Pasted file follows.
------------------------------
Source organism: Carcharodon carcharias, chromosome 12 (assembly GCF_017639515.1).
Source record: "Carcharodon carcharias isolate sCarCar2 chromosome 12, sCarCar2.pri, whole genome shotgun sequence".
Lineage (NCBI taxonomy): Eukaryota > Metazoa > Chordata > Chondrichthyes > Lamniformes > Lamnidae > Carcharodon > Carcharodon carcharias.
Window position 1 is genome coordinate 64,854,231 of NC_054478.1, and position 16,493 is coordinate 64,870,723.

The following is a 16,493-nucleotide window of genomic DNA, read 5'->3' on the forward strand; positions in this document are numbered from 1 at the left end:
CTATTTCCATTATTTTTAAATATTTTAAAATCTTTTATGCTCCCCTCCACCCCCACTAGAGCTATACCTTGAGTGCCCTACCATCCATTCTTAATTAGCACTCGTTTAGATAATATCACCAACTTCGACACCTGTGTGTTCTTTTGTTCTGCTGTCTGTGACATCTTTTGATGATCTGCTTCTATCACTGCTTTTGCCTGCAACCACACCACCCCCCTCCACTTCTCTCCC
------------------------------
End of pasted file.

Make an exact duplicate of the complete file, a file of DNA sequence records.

Source organism: Carcharodon carcharias, chromosome 12 (assembly GCF_017639515.1).
Source record: "Carcharodon carcharias isolate sCarCar2 chromosome 12, sCarCar2.pri, whole genome shotgun sequence".
Lineage (NCBI taxonomy): Eukaryota > Metazoa > Chordata > Chondrichthyes > Lamniformes > Lamnidae > Carcharodon > Carcharodon carcharias.
Window position 1 is genome coordinate 64,854,231 of NC_054478.1, and position 16,493 is coordinate 64,870,723.

The following is a 16,493-nucleotide window of genomic DNA, read 5'->3' on the forward strand; positions in this document are numbered from 1 at the left end:
CTATTTCCATTATTTTTAAATATTTTAAAATCTTTTATGCTCCCCTCCACCCCCACTAGAGCTATACCTTGAGTGCCCTACCATCCATTCTTAATTAGCACTCGTTTAGATAATATCACCAACTTCGACACCTGTGTGTTCTTTTGTTCTGCTGTCTGTGACATCTTTTGATGATCTGCTTCTATCACTGCTTTTGCCTGCAACCACACCACCCCCCTCCACTTCTCTCCC